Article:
Sunday, January 21, 2024

Fifty years ago................................

Mott the Hoople..........................The Hoople

decisions, decisions.......................

 The greatest challenge facing mankind is the challenge of distinguishing reality from fantasy, truth from propaganda. Perceiving the truth has always been a challenge to mankind, but in the information age (or as I think of it, the disinformation age) it takes on a special urgency and importance. We must daily decide whether the threats we face are real, whether the solutions we are offered will do any good, whether the problems we're told exist are in fact real problems, or non-problems.

-Michael Crichton, as cut-and-pasted from here


Understanding the limitations of human beings is the beginning of wisdom.

The key feature of Communist propaganda has been the depiction of people who are more productive as mere exploiters of others.

When you want to help people, you tell them the truth. When you want to help yourself, you tell them what they want to hear.

Envy plus rhetoric equals 'social justice'.

If I could offer one piece of advice to young people thinking about their future, it would be this: Don't preconceive. Find out what the opportunities are.

Before the Iraq war I was quite disturbed by some of the neoconservatives, who were saying things like, "What is the point of being a superpower if you can't do such-and-such, take on these responsibilities?" The point of being a superpower is that people will leave you alone.

What socialism, fascism and other ideologies of the left have in common is an assumption that some very wise people—like themselves—need to take decisions out of the hands of lesser people, like the rest of us, and impose those decisions by government fiat.

Racism has never done this country any good, and it needs to be fought against, not put under new management for different groups.

The fact that so many successful politicians are such shameless liars is not only a reflection on them, it is also a reflection on us. When the people want the impossible, only liars can satisfy.

-a few quotes from Thomas Sowell

more fun pix here

Lifelong learning....................

 Human improvement has come from learning. We learned how to achieve better health and greater longevity. We learned how to grow enough food so that people do not have to go hungry. We learned how to cooperate in large societies.

But we do not know everything that we need to know in order to live better. Both individually and collectively, we have more to learn. We have more to learn today, and we will have more to learn tomorrow.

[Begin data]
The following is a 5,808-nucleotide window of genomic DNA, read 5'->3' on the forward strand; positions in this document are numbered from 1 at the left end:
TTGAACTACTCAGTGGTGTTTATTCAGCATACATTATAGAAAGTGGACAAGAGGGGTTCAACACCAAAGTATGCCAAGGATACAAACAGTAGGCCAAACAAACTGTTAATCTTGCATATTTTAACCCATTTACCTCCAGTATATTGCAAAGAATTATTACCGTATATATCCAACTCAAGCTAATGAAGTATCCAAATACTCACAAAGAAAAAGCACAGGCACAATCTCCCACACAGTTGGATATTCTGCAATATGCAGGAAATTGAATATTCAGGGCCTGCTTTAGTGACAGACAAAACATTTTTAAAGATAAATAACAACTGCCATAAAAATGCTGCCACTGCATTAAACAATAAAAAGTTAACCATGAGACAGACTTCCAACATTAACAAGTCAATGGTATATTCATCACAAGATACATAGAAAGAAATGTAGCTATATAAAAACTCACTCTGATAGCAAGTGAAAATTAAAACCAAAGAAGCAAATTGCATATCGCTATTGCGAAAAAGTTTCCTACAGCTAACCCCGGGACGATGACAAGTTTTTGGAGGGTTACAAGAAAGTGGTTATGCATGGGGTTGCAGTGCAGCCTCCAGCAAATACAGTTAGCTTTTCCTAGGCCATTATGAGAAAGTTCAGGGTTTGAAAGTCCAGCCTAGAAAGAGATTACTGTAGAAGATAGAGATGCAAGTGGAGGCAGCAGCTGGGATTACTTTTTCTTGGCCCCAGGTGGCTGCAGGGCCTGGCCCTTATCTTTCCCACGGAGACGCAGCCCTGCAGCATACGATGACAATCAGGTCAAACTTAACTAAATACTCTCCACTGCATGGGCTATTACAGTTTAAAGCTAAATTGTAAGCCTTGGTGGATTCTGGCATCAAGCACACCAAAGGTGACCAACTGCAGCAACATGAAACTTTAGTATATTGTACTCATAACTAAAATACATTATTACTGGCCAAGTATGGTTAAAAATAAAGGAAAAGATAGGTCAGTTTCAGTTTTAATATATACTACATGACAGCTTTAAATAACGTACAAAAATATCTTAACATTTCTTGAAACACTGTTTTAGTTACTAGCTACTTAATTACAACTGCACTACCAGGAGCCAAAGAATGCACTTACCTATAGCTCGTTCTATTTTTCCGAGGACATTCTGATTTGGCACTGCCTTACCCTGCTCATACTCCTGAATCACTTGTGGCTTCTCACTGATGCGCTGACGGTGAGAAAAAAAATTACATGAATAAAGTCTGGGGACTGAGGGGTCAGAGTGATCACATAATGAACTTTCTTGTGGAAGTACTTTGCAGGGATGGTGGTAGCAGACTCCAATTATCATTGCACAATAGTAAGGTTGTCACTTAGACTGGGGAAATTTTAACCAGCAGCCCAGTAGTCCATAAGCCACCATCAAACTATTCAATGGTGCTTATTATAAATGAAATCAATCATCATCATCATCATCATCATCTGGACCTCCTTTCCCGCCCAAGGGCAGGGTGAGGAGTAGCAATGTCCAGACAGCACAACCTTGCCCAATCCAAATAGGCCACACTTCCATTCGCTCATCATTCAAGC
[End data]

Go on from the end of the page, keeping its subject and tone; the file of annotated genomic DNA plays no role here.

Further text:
To learn requires an open mind. My father, Merle Kling, used to say that the First Iron Law of Social Science is “Sometimes it’s this way, and sometimes it’s that way.” My undergraduate economics professor, Bernie Saffran, would say “I’m willing to be wrong,” meaning that his ideas were open to challenge. My graduate adviser, Robert Solow, said in his address to the American Economic Association that government intervention in markets is neither always right nor always wrong.

-Arnold Kling, from here

Opening paragraphs................

      Nine-year-old Henry Knox entered the Boston bookstore, leaving his childhood behind.  The boy, blond and tall for his age, could see shelves of books and boxes of fine stationery adorned with floral designs imported from London, along with writing materials, inkwells, quills, pamphlets, and writing paper neatly laid out for customers.  His days of playing with friends or attending school would be replaced with the bookshop's chores and adult concerns over money and the support of his family.

     HIs life had been turned upside down that year, 1759.  His father, William Knox, a once-prosperous shipbuilder, left the family after his business collapsed in the midst of economic hard times sweeping the American colonies.  Plagued by debts, the disillusioned Knox boarded a ship bound for St. Eustatius in the West Indies, leaving his family with no means of financial support.  Henry was left to care for his mother and his three-year-old brother.  His older siblings, John and Benjamin, had left home years earlier to earn a living as merchant seamen, never to return to Boston.

Mark Puls, Henry Knox: Visionary General of the American Revolution


 Of all the factors that have been studied, the strongest known force in daily motivation is a sense of progress.  You can't always find motivation by staring harder at the thing that isn't working.  Sometimes you can build momentum by taking a detour to a new destination.  A detour is a route off your main road that you take to refuel.

-Adam Grant, Hidden Potential: The Science of Achieving Greater Things